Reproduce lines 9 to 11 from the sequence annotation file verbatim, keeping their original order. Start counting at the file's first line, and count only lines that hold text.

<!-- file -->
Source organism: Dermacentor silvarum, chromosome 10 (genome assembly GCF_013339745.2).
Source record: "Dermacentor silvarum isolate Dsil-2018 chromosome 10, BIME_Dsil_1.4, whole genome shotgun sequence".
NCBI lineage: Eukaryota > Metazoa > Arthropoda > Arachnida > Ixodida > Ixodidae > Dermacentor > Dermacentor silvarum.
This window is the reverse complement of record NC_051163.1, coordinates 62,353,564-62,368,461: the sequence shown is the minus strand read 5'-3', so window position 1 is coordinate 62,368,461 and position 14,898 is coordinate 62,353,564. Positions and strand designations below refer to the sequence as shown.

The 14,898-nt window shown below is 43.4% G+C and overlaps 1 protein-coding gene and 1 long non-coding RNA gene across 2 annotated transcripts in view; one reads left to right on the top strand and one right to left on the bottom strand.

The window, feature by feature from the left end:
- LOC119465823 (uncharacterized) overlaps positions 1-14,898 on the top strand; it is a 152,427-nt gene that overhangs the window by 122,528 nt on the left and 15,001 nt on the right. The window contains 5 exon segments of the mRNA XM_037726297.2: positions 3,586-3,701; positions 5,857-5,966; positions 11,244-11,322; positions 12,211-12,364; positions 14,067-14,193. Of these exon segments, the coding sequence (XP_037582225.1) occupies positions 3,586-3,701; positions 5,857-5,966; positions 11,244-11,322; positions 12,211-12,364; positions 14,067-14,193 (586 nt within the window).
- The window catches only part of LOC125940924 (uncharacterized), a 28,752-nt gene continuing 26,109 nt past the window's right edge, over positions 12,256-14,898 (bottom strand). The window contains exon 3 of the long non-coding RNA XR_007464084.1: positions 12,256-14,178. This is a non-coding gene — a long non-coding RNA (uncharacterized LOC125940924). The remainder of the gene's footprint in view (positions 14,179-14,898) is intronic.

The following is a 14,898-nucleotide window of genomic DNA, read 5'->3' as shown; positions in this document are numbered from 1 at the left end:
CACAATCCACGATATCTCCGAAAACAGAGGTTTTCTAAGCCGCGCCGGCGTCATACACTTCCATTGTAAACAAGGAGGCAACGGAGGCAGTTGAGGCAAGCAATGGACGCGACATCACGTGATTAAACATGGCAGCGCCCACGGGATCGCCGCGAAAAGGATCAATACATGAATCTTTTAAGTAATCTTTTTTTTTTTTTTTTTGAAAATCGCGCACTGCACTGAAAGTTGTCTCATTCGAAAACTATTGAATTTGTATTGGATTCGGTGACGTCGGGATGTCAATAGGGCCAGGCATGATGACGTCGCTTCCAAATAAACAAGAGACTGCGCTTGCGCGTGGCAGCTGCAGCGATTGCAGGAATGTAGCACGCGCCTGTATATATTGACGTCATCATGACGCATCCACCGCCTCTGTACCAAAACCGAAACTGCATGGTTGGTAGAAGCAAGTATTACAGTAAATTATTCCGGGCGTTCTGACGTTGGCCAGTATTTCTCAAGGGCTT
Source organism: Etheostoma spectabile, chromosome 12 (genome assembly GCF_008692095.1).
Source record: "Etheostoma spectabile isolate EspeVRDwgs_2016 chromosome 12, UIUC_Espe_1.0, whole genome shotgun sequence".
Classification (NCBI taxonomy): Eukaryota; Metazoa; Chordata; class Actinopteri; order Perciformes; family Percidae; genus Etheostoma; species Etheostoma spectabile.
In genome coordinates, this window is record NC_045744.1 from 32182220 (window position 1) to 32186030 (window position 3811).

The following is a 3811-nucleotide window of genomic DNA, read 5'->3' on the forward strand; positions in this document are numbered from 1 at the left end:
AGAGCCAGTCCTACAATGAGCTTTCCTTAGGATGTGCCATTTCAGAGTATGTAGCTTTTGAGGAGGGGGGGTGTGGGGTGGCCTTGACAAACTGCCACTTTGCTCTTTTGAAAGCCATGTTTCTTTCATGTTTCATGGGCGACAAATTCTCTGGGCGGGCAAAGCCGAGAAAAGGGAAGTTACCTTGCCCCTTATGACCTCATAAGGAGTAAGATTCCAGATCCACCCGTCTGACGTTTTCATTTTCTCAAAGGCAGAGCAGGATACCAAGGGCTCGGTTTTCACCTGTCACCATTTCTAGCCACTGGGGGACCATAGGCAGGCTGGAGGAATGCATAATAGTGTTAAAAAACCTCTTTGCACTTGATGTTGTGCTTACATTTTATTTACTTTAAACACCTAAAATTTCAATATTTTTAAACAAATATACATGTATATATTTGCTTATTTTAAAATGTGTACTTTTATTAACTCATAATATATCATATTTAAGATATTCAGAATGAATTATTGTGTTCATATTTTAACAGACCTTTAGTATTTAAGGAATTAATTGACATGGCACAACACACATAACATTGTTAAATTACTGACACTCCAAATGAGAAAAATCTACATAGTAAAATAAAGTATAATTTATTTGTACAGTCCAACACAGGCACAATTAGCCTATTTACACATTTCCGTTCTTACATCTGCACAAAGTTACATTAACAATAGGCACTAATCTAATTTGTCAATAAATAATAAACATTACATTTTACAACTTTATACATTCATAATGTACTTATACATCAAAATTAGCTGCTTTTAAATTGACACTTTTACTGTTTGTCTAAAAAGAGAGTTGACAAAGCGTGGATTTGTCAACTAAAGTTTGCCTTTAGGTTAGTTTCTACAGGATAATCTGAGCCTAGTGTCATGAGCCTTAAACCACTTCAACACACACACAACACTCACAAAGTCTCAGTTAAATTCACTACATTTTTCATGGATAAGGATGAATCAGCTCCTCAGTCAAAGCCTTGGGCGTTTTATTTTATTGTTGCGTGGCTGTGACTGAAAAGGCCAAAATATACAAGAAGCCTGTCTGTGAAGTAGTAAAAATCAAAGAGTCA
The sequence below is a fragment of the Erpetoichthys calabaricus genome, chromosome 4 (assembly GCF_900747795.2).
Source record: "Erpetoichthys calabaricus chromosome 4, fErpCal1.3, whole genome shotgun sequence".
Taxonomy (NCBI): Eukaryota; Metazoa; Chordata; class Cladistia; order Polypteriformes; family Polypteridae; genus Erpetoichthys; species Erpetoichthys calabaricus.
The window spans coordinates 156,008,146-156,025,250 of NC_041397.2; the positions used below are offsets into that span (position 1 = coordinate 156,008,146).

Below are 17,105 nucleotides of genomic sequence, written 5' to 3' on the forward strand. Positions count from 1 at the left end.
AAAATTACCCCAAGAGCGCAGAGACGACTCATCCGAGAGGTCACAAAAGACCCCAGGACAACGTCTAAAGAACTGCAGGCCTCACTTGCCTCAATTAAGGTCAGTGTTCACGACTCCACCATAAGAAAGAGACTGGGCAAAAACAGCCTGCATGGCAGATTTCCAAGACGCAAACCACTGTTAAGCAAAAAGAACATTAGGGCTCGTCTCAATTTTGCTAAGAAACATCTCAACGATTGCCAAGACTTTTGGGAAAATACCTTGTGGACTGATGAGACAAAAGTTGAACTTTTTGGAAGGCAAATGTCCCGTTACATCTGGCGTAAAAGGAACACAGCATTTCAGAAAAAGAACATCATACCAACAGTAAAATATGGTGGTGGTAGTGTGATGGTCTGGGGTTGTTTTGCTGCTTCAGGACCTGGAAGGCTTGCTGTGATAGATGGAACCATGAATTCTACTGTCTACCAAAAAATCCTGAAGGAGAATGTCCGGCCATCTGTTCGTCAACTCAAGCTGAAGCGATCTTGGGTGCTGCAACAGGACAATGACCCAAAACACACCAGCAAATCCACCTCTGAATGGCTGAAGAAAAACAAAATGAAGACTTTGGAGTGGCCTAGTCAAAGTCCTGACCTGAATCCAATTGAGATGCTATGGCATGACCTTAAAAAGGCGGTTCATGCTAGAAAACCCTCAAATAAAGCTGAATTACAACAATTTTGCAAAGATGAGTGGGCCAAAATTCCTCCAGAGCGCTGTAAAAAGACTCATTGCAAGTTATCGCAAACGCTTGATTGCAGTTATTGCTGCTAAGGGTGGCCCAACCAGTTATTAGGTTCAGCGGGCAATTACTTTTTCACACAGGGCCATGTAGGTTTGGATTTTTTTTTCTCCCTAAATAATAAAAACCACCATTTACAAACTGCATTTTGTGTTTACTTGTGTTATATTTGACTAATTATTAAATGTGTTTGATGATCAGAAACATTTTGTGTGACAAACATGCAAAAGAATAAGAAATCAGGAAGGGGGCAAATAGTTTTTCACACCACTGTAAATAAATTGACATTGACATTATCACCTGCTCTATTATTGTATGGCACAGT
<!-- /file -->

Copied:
The following is a 14,898-nucleotide window of genomic DNA, read 5'->3' as shown; positions in this document are numbered from 1 at the left end:
CACAATCCACGATATCTCCGAAAACAGAGGTTTTCTAAGCCGCGCCGGCGTCATACACTTCCATTGTAAACAAGGAGGCAACGGAGGCAGTTGAGGCAAGCAATGGACGCGACATCACGTGATTAAACATGGCAGCGCCCACGGGATCGCCGCGAAAAGGATCAATACATGAATCTTTTAAGTAATCTTTTTTTTTTTTTTTTTGAAAATCGCGCACTGCACTGAAAGTTGTCTCATTCGAAAACTATTGAATTTGTATTGGATTCGGTGACGTCGGGATGTCAATAGGGCCAGGCATGATGACGTCGCTTCCAAATAAACAAGAGACTGCGCTTGCGCGTGGCAGCTGCAGCGATTGCAGGAATGTAGCACGCGCCTGTATATATTGACGTCATCATGACGCATCCACCGCCTCTGTACCAAAACCGAAACTGCATGGTTGGTAGAAGCAAGTATTACAGTAAATTATTCCGGGCGTTCTGACGTTGGCCAGTATTTCTCAAGGGCTT
Source organism: Etheostoma spectabile, chromosome 12 (genome assembly GCF_008692095.1).